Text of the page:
BRIDGEWATER, NJ - The issues of summer homework and student reading remain topics of discussion in the Bridgewater-Raritan Regional School District.
 
Superintendent Russell Lazovick spoke about the summer program at a recent board of education meeting, and said that a full plan will be forwarded to the board’s academic committee. He said that surveys have also gone out to students in grades five through 12, along with focus groups.
 
 
“Through protocols, we got direct feedback,” said Lazovick. “Communication is key when it comes to homework, and consistency as well.”

 
He added that consistency is different than flexibility, and that new surveys will go out in March or April 2020. The takeaway was that summer homework should be recommended, rather than required.
 

Advanced Placement classes are currently the only ones still requiring summer assignments, honors and academic level classes do not.
 
One goal that was mentioned was to increase student reading across the summer, and to also build curriculum, by utilizing online and other resources. The district is working with libraries and educational institutions for opportunities based on student and parent choices.
 
“The first step we should be taking is building a flexible environment,” said Lazovick. “I think this does take us in that direction.”
 
Board president Jill Gladstone said it is great to take the pressure off the district’s students over summer. She said she feels a student having to read at minimum one book over the summer is an acceptable workload, although she later said that some courses assigned too much extra work.
 
Gladstone also pointed out that some students wouldn’t take certain classes due to the inordinate amount of summer homework that would be involved. She said she would like to see some sort of review, to make sure summer work is in line with the district and curriculum, as she feels that students are already under a lot of pressure.
 
Lazovick responded that AP classes are different, and follow a nationally-mandated curriculum. Students also have about two months less time than their peers in other classes to prepare for them, since AP final examinations are usually given in April or May, rather than at the traditional end of the school year in late June, and so those students need a “running start” to their school year.
 
Board member Barry Walker asked why AP classes can’t be ended after their exams are held, as he said those students don’t really do anything in those classes following their tests.
 
Lazovick replied that there are time limits to fulfill, regarding 40-minute class periods.
 
School board member Anne Marie Mead said she thinks summer work is a good idea, and that grading it is good, but she also added that AP classes are college-level courses and have different standards.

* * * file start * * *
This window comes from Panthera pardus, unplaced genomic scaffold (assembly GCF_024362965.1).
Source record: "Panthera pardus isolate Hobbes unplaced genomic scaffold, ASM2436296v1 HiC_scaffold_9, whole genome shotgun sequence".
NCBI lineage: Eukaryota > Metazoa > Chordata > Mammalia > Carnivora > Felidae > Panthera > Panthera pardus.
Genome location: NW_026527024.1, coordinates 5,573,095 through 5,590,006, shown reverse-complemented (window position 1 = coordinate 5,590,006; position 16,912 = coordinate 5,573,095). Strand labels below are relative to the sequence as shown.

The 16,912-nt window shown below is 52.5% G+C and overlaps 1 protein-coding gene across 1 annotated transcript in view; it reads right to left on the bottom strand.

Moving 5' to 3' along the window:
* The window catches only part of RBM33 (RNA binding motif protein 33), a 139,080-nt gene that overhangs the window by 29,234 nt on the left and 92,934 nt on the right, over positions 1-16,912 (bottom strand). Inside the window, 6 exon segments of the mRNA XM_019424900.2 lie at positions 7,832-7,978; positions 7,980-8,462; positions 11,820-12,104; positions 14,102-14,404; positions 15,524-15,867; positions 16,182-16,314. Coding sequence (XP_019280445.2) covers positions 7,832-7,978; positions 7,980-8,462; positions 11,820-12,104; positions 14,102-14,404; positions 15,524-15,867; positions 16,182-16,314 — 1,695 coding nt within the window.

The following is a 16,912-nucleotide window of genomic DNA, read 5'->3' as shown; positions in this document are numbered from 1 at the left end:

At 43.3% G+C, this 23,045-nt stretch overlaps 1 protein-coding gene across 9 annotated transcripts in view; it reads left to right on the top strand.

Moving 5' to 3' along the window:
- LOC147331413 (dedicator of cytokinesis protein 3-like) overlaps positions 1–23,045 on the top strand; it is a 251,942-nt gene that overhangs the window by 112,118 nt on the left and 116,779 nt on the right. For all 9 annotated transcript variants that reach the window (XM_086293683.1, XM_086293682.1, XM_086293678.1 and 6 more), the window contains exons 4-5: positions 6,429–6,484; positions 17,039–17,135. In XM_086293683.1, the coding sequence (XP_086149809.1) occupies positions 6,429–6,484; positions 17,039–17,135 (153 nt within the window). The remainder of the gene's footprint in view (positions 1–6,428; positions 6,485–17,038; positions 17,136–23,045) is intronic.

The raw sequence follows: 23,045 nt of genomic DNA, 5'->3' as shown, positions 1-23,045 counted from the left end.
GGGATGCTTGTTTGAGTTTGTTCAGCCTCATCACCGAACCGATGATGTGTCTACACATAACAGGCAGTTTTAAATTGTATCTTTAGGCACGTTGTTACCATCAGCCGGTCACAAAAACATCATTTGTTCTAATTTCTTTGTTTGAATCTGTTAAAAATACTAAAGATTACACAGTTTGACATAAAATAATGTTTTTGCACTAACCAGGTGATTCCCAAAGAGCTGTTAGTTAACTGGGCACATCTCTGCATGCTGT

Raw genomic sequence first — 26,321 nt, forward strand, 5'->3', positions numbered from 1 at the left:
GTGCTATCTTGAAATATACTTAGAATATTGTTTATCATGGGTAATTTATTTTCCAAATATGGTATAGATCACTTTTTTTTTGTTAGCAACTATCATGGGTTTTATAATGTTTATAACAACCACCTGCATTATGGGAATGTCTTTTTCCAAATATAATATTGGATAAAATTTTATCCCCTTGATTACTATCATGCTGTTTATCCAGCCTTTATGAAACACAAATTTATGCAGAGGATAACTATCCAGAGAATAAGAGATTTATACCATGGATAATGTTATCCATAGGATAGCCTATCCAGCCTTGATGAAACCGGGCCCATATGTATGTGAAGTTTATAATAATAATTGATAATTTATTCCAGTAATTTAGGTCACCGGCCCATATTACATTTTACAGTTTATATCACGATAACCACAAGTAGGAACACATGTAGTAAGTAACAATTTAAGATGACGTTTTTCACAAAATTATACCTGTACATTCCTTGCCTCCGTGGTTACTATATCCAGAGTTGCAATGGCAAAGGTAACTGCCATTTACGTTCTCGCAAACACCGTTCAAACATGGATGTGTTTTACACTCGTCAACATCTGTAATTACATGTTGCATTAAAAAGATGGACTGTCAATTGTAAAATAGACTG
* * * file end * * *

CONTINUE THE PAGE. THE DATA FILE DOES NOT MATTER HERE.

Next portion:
“I don’t have a problem with that,” she said.
 
Mead also pointed out the family unit and parental significance, in that some parents challenge their children academically. She also asked that, if summer work is not mandated, then not doing it might hurt those very students who need an academic push.
 
Walker said he was skeptical of a roll-out of summer homework in just over three weeks’ time.
 
“I hope it works,” he said.
 
Lazovick said supervisors are working to market summer work differently, and that letters will be going out in the next few weeks, although most summer work is not mandated by district teachers, and that those students who need the work the most still might not accomplish it.
 
“One size fits none,” he commented, using an old adage, while noting that district personnel have to help students find success. “It’s going to be an interesting year.”
 
He also mentioned online resources that are available, including with mathematics, that students could make use of if they so wished.
 
Hurley said that the matter had actually been discussed a dozen years ago in committee, when it was impressed upon the board that students should read over the summer, although those who need it the most tend to be the ones who don’t go ahead and read. Lazovick agreed that even if reading was mandated, some students simply wouldn’t do it.
 
“We have to change the mindset,” said Lazovick, who added that students reading online, or reading graphic novels or other forms, should still be considered to be reading.
 
“We want them to get more excited (about reading), and less compliant,” he added.
 
Board member Zachary Malek asked about having students write a one-page book report on a book they read over the summer, and then turning in that report when the school year starts, for extra credit, although it was again mentioned that some students might do the reading, while others simply wouldn’t.
 
Lazovick said it is all part of a bigger discussion, that reading should not be viewed as something punitive, and that students should be encouraged to read as much as possible.